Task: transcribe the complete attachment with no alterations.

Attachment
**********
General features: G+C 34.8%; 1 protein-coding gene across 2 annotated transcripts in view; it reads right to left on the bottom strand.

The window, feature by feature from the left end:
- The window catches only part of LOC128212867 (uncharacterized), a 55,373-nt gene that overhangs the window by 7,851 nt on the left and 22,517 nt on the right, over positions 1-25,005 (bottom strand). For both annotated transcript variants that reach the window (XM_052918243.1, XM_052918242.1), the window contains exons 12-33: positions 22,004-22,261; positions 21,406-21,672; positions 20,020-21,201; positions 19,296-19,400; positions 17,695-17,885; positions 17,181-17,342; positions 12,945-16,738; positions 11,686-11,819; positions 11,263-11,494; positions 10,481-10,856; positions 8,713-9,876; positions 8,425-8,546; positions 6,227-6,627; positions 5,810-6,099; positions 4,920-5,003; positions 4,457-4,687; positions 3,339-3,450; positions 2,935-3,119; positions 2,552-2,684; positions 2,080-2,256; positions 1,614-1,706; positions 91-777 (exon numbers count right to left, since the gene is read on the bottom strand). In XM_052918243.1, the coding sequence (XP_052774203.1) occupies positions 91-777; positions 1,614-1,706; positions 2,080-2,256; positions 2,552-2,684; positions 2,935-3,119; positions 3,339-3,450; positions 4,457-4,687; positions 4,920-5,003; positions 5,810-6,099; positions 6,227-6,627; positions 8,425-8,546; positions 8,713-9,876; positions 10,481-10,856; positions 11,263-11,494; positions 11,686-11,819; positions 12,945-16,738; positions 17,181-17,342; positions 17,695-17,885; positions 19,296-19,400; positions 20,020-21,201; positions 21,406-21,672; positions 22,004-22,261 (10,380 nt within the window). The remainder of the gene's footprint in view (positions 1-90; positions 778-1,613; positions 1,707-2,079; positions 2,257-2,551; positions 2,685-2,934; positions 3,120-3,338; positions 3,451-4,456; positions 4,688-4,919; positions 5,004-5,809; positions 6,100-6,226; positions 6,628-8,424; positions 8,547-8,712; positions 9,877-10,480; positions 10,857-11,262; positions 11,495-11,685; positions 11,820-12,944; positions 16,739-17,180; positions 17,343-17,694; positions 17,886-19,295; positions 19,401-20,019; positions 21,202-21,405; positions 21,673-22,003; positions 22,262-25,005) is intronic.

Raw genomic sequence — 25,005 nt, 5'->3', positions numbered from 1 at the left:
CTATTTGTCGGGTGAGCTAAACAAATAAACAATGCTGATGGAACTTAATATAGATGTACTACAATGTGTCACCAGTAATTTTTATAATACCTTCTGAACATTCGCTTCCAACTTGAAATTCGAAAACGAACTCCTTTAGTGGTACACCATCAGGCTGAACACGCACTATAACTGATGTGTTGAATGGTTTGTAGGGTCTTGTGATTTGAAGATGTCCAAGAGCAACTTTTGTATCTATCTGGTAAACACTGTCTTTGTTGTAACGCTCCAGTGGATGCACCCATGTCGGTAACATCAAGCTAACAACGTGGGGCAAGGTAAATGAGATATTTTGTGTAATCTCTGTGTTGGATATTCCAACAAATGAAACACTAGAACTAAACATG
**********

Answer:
General features: G+C 34.8%; 1 protein-coding gene across 2 annotated transcripts in view; it reads right to left on the bottom strand.

The window, feature by feature from the left end:
- The window catches only part of LOC128212867 (uncharacterized), a 55,373-nt gene that overhangs the window by 7,851 nt on the left and 22,517 nt on the right, over positions 1-25,005 (bottom strand). For both annotated transcript variants that reach the window (XM_052918243.1, XM_052918242.1), the window contains exons 12-33: positions 22,004-22,261; positions 21,406-21,672; positions 20,020-21,201; positions 19,296-19,400; positions 17,695-17,885; positions 17,181-17,342; positions 12,945-16,738; positions 11,686-11,819; positions 11,263-11,494; positions 10,481-10,856; positions 8,713-9,876; positions 8,425-8,546; positions 6,227-6,627; positions 5,810-6,099; positions 4,920-5,003; positions 4,457-4,687; positions 3,339-3,450; positions 2,935-3,119; positions 2,552-2,684; positions 2,080-2,256; positions 1,614-1,706; positions 91-777 (exon numbers count right to left, since the gene is read on the bottom strand). In XM_052918243.1, the coding sequence (XP_052774203.1) occupies positions 91-777; positions 1,614-1,706; positions 2,080-2,256; positions 2,552-2,684; positions 2,935-3,119; positions 3,339-3,450; positions 4,457-4,687; positions 4,920-5,003; positions 5,810-6,099; positions 6,227-6,627; positions 8,425-8,546; positions 8,713-9,876; positions 10,481-10,856; positions 11,263-11,494; positions 11,686-11,819; positions 12,945-16,738; positions 17,181-17,342; positions 17,695-17,885; positions 19,296-19,400; positions 20,020-21,201; positions 21,406-21,672; positions 22,004-22,261 (10,380 nt within the window). The remainder of the gene's footprint in view (positions 1-90; positions 778-1,613; positions 1,707-2,079; positions 2,257-2,551; positions 2,685-2,934; positions 3,120-3,338; positions 3,451-4,456; positions 4,688-4,919; positions 5,004-5,809; positions 6,100-6,226; positions 6,628-8,424; positions 8,547-8,712; positions 9,877-10,480; positions 10,857-11,262; positions 11,495-11,685; positions 11,820-12,944; positions 16,739-17,180; positions 17,343-17,694; positions 17,886-19,295; positions 19,401-20,019; positions 21,202-21,405; positions 21,673-22,003; positions 22,262-25,005) is intronic.

Raw genomic sequence — 25,005 nt, 5'->3', positions numbered from 1 at the left:
CTATTTGTCGGGTGAGCTAAACAAATAAACAATGCTGATGGAACTTAATATAGATGTACTACAATGTGTCACCAGTAATTTTTATAATACCTTCTGAACATTCGCTTCCAACTTGAAATTCGAAAACGAACTCCTTTAGTGGTACACCATCAGGCTGAACACGCACTATAACTGATGTGTTGAATGGTTTGTAGGGTCTTGTGATTTGAAGATGTCCAAGAGCAACTTTTGTATCTATCTGGTAAACACTGTCTTTGTTGTAACGCTCCAGTGGATGCACCCATGTCGGTAACATCAAGCTAACAACGTGGGGCAAGGTAAATGAGATATTTTGTGTAATCTCTGTGTTGGATATTCCAACAAATGAAACACTAGAACTAAACATG